Q: How do I know if the material I put on e-reserves or CMS is a fair use?
A: Principle One in the Code of Best Practices in Fair Use for Academic and Research Libraries states that "It is fair use to make appropriately tailored course-related content available to enrolled students via digital networks." There are several enhancements and limitations that modify the principle, but the principle itself includes some key guidance.
Copyright law makes some exemptions when copyrighted materials are used for teaching, but there are limitations. Online access and publication have complicated matters further. To help clarify the application of copyright in academic settings, the Association of Research Libraries developed a Code of Best Practices in Fair Use for Academic and Research Libraries. Available as a free PDF, the document includes a practical FAQ section for faculty, from which the above question and answer are excerpted.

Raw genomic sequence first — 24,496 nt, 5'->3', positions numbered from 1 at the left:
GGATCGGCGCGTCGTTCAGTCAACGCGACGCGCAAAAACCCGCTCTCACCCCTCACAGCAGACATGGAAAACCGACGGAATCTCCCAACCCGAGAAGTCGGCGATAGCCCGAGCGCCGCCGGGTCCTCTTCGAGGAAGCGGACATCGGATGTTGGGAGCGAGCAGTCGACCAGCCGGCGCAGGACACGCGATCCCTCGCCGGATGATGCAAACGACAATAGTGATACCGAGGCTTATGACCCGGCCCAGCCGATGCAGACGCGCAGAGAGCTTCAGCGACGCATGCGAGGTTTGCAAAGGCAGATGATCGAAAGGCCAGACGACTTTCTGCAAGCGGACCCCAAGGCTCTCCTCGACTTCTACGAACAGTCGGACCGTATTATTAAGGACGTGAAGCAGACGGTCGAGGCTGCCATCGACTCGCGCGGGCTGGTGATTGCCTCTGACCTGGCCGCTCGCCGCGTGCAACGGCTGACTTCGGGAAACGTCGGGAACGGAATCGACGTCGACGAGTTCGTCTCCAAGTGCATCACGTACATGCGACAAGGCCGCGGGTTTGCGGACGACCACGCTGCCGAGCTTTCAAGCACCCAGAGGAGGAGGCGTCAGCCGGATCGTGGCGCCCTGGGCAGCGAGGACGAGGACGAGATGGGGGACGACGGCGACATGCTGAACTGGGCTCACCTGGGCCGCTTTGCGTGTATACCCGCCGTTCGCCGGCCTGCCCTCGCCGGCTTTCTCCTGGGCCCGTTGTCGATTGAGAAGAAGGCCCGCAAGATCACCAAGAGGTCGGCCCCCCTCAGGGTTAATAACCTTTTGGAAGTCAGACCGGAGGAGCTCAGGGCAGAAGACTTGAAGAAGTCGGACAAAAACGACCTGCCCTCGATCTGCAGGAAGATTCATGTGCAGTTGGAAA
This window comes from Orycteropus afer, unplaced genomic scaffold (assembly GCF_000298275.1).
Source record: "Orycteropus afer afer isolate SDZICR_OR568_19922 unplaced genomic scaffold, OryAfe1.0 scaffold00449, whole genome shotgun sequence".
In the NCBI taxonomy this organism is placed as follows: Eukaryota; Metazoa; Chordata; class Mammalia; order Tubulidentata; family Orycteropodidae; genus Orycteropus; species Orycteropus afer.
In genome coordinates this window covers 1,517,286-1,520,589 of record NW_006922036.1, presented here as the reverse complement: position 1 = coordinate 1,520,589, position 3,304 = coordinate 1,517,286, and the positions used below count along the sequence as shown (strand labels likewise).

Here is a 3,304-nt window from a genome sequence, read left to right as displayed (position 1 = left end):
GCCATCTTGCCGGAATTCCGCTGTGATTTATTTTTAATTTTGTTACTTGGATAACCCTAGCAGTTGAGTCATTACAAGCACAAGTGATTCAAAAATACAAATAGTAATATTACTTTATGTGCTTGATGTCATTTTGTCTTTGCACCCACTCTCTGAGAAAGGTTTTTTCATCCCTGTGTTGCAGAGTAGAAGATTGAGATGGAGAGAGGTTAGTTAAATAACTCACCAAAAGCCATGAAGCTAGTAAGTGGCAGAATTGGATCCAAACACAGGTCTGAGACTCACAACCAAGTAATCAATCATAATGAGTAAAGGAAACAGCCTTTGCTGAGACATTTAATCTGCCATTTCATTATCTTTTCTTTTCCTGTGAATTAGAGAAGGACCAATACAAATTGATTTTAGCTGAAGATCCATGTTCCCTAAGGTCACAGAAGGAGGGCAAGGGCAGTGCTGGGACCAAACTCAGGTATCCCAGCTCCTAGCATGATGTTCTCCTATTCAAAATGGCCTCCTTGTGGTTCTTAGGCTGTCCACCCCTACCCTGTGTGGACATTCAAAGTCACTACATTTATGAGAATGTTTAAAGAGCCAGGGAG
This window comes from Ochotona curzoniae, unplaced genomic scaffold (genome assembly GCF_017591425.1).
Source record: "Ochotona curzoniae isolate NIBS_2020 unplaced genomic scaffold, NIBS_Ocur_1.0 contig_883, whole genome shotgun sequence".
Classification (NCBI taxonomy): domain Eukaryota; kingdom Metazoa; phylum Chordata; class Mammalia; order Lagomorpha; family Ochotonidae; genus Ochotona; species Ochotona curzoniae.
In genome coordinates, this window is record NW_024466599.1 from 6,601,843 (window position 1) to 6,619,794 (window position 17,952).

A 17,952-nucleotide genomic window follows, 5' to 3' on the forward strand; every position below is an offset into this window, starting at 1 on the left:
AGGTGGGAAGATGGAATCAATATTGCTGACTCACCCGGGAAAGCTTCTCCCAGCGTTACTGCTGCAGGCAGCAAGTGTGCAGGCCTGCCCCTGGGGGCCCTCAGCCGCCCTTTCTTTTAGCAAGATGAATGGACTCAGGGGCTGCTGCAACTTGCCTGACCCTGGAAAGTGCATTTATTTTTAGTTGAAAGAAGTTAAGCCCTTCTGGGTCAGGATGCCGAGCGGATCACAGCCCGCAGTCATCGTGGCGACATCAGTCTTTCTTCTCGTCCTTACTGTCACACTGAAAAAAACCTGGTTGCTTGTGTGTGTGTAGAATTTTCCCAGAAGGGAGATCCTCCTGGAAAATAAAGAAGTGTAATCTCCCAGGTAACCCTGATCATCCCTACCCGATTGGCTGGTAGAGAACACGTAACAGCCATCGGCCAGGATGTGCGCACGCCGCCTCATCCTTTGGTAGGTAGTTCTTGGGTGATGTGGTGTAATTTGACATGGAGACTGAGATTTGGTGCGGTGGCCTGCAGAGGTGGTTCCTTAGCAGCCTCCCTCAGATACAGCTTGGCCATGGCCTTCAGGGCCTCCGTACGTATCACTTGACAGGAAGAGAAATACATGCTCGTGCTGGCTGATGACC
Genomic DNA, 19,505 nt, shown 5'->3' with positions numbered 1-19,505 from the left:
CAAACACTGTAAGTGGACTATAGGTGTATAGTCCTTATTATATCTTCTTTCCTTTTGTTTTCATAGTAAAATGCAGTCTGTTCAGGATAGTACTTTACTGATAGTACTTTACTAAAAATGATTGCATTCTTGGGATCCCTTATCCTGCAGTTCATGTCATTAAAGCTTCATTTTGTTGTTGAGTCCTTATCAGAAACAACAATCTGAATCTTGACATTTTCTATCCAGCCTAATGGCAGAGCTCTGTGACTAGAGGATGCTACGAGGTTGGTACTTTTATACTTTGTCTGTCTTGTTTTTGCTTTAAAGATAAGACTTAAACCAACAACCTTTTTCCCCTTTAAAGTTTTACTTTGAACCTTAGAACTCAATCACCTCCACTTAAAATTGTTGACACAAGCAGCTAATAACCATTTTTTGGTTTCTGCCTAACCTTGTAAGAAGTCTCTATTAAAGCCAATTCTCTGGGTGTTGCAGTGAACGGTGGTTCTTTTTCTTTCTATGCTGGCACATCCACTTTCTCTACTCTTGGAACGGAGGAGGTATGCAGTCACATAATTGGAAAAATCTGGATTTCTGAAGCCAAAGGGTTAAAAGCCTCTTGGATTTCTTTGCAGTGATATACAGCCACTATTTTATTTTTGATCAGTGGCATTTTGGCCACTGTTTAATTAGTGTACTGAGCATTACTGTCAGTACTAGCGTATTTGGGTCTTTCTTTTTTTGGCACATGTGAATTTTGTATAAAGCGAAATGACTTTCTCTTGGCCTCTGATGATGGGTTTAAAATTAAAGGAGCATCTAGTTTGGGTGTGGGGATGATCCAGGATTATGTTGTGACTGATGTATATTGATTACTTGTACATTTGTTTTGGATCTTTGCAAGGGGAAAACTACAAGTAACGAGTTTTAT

Fair use is a broad, flexible doctrine that enables important activities that might fall just beyond the limits of other copyright exceptions. Fair use also allows for important new technological uses that could not have been foreseen by the drafters of the Copyright Act, such as Internet search. This code of best practices identifies eight sets of common current practices in the use of copyrighted materials in and around academic and research libraries, to which the doctrine of fair use can be applied. It articulates principles describing generally how and why fair use applies to each such practice or situation.
Code of Best Practices in Fair Use for Academic and Research Libraries is available as a free PDF. Download a copy at http://www.arl.org/fairuse